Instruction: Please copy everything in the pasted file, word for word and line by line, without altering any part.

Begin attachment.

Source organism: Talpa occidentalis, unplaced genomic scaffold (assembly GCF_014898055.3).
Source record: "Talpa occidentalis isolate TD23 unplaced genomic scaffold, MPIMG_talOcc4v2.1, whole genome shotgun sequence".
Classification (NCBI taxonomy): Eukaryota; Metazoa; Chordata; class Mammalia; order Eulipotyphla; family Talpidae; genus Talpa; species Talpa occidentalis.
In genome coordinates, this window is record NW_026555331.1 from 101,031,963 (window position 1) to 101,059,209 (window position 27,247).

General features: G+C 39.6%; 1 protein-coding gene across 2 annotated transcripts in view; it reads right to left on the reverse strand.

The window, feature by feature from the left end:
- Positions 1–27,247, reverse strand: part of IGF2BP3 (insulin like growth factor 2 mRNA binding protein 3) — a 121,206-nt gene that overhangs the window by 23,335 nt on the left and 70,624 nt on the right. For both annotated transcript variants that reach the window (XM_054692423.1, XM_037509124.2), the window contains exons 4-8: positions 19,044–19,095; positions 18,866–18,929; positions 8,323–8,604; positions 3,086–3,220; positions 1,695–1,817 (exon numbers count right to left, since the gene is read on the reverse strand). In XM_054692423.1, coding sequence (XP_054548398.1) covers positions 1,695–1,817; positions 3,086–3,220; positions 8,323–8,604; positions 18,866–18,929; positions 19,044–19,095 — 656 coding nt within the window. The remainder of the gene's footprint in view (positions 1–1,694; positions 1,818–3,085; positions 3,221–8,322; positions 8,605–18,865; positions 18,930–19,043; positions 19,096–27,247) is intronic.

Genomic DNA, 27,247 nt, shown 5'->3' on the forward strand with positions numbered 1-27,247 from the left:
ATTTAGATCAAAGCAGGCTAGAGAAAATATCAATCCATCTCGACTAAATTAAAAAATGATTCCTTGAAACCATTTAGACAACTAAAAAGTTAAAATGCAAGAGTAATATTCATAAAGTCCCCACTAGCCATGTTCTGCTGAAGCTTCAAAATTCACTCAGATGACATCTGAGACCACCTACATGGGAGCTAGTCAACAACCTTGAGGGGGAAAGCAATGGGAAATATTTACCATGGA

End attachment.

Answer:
Source organism: Talpa occidentalis, unplaced genomic scaffold (assembly GCF_014898055.3).
Source record: "Talpa occidentalis isolate TD23 unplaced genomic scaffold, MPIMG_talOcc4v2.1, whole genome shotgun sequence".
Classification (NCBI taxonomy): Eukaryota; Metazoa; Chordata; class Mammalia; order Eulipotyphla; family Talpidae; genus Talpa; species Talpa occidentalis.
In genome coordinates, this window is record NW_026555331.1 from 101,031,963 (window position 1) to 101,059,209 (window position 27,247).

General features: G+C 39.6%; 1 protein-coding gene across 2 annotated transcripts in view; it reads right to left on the reverse strand.

The window, feature by feature from the left end:
- Positions 1–27,247, reverse strand: part of IGF2BP3 (insulin like growth factor 2 mRNA binding protein 3) — a 121,206-nt gene that overhangs the window by 23,335 nt on the left and 70,624 nt on the right. For both annotated transcript variants that reach the window (XM_054692423.1, XM_037509124.2), the window contains exons 4-8: positions 19,044–19,095; positions 18,866–18,929; positions 8,323–8,604; positions 3,086–3,220; positions 1,695–1,817 (exon numbers count right to left, since the gene is read on the reverse strand). In XM_054692423.1, coding sequence (XP_054548398.1) covers positions 1,695–1,817; positions 3,086–3,220; positions 8,323–8,604; positions 18,866–18,929; positions 19,044–19,095 — 656 coding nt within the window. The remainder of the gene's footprint in view (positions 1–1,694; positions 1,818–3,085; positions 3,221–8,322; positions 8,605–18,865; positions 18,930–19,043; positions 19,096–27,247) is intronic.

Genomic DNA, 27,247 nt, shown 5'->3' on the forward strand with positions numbered 1-27,247 from the left:
ATTTAGATCAAAGCAGGCTAGAGAAAATATCAATCCATCTCGACTAAATTAAAAAATGATTCCTTGAAACCATTTAGACAACTAAAAAGTTAAAATGCAAGAGTAATATTCATAAAGTCCCCACTAGCCATGTTCTGCTGAAGCTTCAAAATTCACTCAGATGACATCTGAGACCACCTACATGGGAGCTAGTCAACAACCTTGAGGGGGAAAGCAATGGGAAATATTTACCATGGA